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Evocatus Consulting Ltd

Approaching organisational change

By Marketing Team
Wednesday, June 1, 2022

Organisational change can take place in many businesses at key times of their business growth. Change is good because it usually means it’s for the benefit of future success but it involves the alteration of a major component. These alterations could be a number of things including the culture, technologies, infrastructure or internal processes.

For many employees or team members, accepting organisational change can be tricky. Taking teams out of their comfort zone (particularly if they have not had input in the desired outcomes of the change) can be unsettling so it’s important for the change setters to recognise this and support their teams accordingly to avoid future challenges in team building. 

We’ve identified 4 key types of organisational change and how your teams can be supported through the process of making those changes:

1. People-focussed organisational change

While all organisational change will affect your people in some way, a people-focussed change directly affects them, such as implementing a new work-from-home policy or inserting a new head of department role. In all cases of people-focussed change, there will be some form of emotional reaction and this can change over time. The Kubler-Ross Change Curve identifies these stages of dealing with change as follows:

  • Shock

  • Denial

  • Frustration

  • Depression

  • Experiment

  • Decision

  • Integration

Understanding these emotional reactions can help businesses to avoid challenges in team building and support them in times of organisational change. Identifying a plan with how to support your teams through these changes is key to ensuring a smooth transition into the new way.

2. Structural change

This will usually involve shifts in management hierarchy, how teams are organised and perhaps movement of people between departments or teams plus altering roles and responsibilities. Structural change can overlap with people-focussed change and will affect all employees in different ways. For example, for some, it might involve a promotion which comes with welcomed new challenges and for others it may involve significant changes to their daily working lives that they weren’t expecting, which can be difficult to manage initially. 

Clear communication and celebrating wins with explanations for the changes can help to justify the changes. Businesses should encourage feedback to tackle it head on, really listen to their teams so they can support structural change to become a success.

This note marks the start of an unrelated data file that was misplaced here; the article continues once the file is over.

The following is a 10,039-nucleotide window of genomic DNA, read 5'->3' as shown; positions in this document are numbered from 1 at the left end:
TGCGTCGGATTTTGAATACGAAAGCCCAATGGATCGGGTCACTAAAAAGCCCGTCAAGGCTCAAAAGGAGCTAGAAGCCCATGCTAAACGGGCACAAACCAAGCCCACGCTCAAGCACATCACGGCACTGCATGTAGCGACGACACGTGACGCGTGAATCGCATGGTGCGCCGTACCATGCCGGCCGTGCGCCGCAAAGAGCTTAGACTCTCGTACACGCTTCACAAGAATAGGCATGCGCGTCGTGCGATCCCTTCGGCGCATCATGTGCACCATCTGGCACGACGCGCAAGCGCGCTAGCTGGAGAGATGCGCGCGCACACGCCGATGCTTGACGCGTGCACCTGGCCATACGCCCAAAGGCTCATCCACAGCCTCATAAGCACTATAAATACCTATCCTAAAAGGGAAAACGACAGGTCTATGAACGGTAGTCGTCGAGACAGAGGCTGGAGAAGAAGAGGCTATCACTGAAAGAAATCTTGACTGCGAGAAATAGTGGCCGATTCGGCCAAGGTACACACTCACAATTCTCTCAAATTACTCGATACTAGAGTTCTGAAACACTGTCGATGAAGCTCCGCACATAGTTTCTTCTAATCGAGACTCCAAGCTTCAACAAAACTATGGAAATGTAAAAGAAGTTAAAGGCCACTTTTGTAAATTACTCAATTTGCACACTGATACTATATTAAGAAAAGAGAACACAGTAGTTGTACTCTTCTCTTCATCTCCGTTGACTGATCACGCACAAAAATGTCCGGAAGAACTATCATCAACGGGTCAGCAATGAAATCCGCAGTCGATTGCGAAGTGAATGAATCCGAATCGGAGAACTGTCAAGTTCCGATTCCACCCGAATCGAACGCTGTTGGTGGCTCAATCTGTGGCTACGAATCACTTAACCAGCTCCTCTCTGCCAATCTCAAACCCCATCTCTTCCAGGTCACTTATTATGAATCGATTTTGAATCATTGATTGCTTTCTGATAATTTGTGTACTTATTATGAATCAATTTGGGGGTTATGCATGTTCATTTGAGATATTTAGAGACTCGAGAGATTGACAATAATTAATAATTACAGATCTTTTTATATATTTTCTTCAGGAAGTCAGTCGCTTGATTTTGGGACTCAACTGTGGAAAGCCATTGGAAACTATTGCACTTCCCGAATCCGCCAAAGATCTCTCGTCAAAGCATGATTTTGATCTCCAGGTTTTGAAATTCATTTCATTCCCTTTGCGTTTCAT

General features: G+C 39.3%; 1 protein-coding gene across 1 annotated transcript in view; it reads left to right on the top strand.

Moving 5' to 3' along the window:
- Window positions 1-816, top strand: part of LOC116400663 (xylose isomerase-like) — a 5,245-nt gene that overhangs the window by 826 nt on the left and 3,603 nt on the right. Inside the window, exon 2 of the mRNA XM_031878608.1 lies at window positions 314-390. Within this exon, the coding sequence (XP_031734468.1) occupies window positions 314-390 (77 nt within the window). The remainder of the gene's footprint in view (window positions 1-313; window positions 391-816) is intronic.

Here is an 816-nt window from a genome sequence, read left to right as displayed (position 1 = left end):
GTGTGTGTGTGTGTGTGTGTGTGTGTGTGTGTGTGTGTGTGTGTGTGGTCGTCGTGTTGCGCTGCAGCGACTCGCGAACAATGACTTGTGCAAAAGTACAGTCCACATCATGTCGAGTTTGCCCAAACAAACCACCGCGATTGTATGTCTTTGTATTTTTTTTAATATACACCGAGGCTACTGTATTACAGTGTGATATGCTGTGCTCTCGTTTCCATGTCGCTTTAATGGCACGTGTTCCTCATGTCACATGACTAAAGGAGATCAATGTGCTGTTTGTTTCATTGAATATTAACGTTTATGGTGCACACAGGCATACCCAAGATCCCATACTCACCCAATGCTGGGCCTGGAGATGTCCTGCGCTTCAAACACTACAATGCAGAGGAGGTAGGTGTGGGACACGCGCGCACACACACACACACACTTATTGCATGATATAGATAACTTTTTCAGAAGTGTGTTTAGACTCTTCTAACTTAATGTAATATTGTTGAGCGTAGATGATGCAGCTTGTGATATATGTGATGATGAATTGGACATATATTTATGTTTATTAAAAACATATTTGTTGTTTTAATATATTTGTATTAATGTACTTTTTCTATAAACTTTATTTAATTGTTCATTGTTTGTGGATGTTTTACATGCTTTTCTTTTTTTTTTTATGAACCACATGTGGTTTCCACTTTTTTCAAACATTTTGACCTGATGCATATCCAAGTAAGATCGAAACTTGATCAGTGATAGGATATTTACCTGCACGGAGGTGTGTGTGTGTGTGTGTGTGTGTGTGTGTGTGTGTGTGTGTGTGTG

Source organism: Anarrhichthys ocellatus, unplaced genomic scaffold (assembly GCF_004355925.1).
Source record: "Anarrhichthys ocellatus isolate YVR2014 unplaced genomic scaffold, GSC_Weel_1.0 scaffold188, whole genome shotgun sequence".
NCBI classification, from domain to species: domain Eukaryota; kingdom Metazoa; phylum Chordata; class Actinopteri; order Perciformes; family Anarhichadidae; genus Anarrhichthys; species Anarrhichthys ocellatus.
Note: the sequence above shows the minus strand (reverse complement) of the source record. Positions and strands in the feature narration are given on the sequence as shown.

3. Reactionary change

For those who love to plan everything, reactionary change is far from ideal. It usually happens when a problem is identified and needs to be dealt with fairly quickly. Examples of reactionary change include dealing with the loss of an experienced member of staff – how will the rest of the team adapt and might it result in further resignations? Addressing customer behaviour, perhaps a business has identified a weakness in how a product is launched and it how it adds additional and unnecessary challenges to a team. There are ways in which Evocatus can support businesses to cope with reactionary change from risk mitigation plans to tabletop exercises, we’ve got something that will work for everyone. 

4. Strategic change

Identifying the ultimate goal will help businesses to support their strategic changes. This is certainly large-scale organisational change that needs to be managed on a long-term basis. It could be something as simple as changing your company values and mission statement, therefore having a knock-on effect to several processes or something more intricate like introducing new systems and technologies. Often something which is initially thought of to make working life easier can have vast changes in a business output so they need to be carefully considered.

Evocatus has a unique approach to change management. We play games… we’ll design a bespoke change management game for our clients which are created to draw out unexpected consequences, allow for experimentation, tests plans, rehearse various outcomes and identify training solutions to support you on your organisational change missions. 

There are a number of benefits to using games in change management strategies, more of which you can read about here.

To contact us for more details, click here.

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